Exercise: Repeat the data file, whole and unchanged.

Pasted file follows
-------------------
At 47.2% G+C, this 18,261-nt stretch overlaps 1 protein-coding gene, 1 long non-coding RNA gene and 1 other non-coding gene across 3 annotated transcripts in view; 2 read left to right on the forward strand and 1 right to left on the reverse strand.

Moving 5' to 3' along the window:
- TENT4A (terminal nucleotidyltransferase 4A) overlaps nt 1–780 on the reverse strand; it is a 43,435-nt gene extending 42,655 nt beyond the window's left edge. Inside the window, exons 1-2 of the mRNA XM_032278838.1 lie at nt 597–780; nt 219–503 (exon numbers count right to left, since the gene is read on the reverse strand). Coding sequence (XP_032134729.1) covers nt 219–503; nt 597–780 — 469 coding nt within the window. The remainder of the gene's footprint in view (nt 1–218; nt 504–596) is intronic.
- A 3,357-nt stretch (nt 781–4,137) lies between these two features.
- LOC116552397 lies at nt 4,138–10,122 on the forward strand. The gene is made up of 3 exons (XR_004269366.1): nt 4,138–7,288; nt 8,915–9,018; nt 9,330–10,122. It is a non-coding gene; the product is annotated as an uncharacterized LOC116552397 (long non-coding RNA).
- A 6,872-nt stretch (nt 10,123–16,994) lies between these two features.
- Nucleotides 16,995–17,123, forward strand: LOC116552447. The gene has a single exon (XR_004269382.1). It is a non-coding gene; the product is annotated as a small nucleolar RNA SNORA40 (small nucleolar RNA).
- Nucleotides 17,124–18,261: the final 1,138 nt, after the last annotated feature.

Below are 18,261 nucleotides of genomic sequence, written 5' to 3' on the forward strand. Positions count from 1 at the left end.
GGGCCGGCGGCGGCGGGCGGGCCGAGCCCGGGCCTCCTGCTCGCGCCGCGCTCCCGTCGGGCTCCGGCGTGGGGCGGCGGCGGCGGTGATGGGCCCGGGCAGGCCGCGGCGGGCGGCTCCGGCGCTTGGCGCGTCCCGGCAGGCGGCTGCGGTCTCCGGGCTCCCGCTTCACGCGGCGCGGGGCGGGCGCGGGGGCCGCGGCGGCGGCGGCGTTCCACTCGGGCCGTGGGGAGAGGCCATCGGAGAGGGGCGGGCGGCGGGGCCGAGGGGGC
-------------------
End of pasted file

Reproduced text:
At 47.2% G+C, this 18,261-nt stretch overlaps 1 protein-coding gene, 1 long non-coding RNA gene and 1 other non-coding gene across 3 annotated transcripts in view; 2 read left to right on the forward strand and 1 right to left on the reverse strand.

Moving 5' to 3' along the window:
- TENT4A (terminal nucleotidyltransferase 4A) overlaps nt 1–780 on the reverse strand; it is a 43,435-nt gene extending 42,655 nt beyond the window's left edge. Inside the window, exons 1-2 of the mRNA XM_032278838.1 lie at nt 597–780; nt 219–503 (exon numbers count right to left, since the gene is read on the reverse strand). Coding sequence (XP_032134729.1) covers nt 219–503; nt 597–780 — 469 coding nt within the window. The remainder of the gene's footprint in view (nt 1–218; nt 504–596) is intronic.
- A 3,357-nt stretch (nt 781–4,137) lies between these two features.
- LOC116552397 lies at nt 4,138–10,122 on the forward strand. The gene is made up of 3 exons (XR_004269366.1): nt 4,138–7,288; nt 8,915–9,018; nt 9,330–10,122. It is a non-coding gene; the product is annotated as an uncharacterized LOC116552397 (long non-coding RNA).
- A 6,872-nt stretch (nt 10,123–16,994) lies between these two features.
- Nucleotides 16,995–17,123, forward strand: LOC116552447. The gene has a single exon (XR_004269382.1). It is a non-coding gene; the product is annotated as a small nucleolar RNA SNORA40 (small nucleolar RNA).
- Nucleotides 17,124–18,261: the final 1,138 nt, after the last annotated feature.

Below are 18,261 nucleotides of genomic sequence, written 5' to 3' on the forward strand. Positions count from 1 at the left end.
GGGCCGGCGGCGGCGGGCGGGCCGAGCCCGGGCCTCCTGCTCGCGCCGCGCTCCCGTCGGGCTCCGGCGTGGGGCGGCGGCGGCGGTGATGGGCCCGGGCAGGCCGCGGCGGGCGGCTCCGGCGCTTGGCGCGTCCCGGCAGGCGGCTGCGGTCTCCGGGCTCCCGCTTCACGCGGCGCGGGGCGGGCGCGGGGGCCGCGGCGGCGGCGGCGTTCCACTCGGGCCGTGGGGAGAGGCCATCGGAGAGGGGCGGGCGGCGGGGCCGAGGGGGC